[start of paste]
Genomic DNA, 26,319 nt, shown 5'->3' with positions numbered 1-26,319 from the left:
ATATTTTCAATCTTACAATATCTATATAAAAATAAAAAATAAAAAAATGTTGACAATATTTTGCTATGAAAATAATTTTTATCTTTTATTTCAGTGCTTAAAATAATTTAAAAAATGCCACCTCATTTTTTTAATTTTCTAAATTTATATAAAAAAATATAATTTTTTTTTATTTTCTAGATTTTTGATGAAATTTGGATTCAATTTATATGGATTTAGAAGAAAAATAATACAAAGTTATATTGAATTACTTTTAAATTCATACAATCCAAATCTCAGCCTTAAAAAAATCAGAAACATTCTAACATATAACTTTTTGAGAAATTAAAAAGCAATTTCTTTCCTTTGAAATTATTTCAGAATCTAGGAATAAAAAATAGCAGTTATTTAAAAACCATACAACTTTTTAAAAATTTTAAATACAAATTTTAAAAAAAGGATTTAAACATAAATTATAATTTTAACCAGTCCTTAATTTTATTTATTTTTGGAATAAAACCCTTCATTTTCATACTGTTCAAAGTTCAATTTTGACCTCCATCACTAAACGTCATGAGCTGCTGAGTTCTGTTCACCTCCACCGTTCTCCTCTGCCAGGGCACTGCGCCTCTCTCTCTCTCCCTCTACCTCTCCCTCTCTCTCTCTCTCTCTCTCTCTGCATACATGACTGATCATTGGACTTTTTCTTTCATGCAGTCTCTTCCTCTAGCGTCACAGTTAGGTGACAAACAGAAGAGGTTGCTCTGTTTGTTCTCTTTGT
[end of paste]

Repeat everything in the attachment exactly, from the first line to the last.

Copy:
Genomic DNA, 26,319 nt, shown 5'->3' with positions numbered 1-26,319 from the left:
ATATTTTCAATCTTACAATATCTATATAAAAATAAAAAATAAAAAAATGTTGACAATATTTTGCTATGAAAATAATTTTTATCTTTTATTTCAGTGCTTAAAATAATTTAAAAAATGCCACCTCATTTTTTTAATTTTCTAAATTTATATAAAAAAATATAATTTTTTTTTATTTTCTAGATTTTTGATGAAATTTGGATTCAATTTATATGGATTTAGAAGAAAAATAATACAAAGTTATATTGAATTACTTTTAAATTCATACAATCCAAATCTCAGCCTTAAAAAAATCAGAAACATTCTAACATATAACTTTTTGAGAAATTAAAAAGCAATTTCTTTCCTTTGAAATTATTTCAGAATCTAGGAATAAAAAATAGCAGTTATTTAAAAACCATACAACTTTTTAAAAATTTTAAATACAAATTTTAAAAAAAGGATTTAAACATAAATTATAATTTTAACCAGTCCTTAATTTTATTTATTTTTGGAATAAAACCCTTCATTTTCATACTGTTCAAAGTTCAATTTTGACCTCCATCACTAAACGTCATGAGCTGCTGAGTTCTGTTCACCTCCACCGTTCTCCTCTGCCAGGGCACTGCGCCTCTCTCTCTCTCCCTCTACCTCTCCCTCTCTCTCTCTCTCTCTCTCTCTGCATACATGACTGATCATTGGACTTTTTCTTTCATGCAGTCTCTTCCTCTAGCGTCACAGTTAGGTGACAAACAGAAGAGGTTGCTCTGTTTGTTCTCTTTGT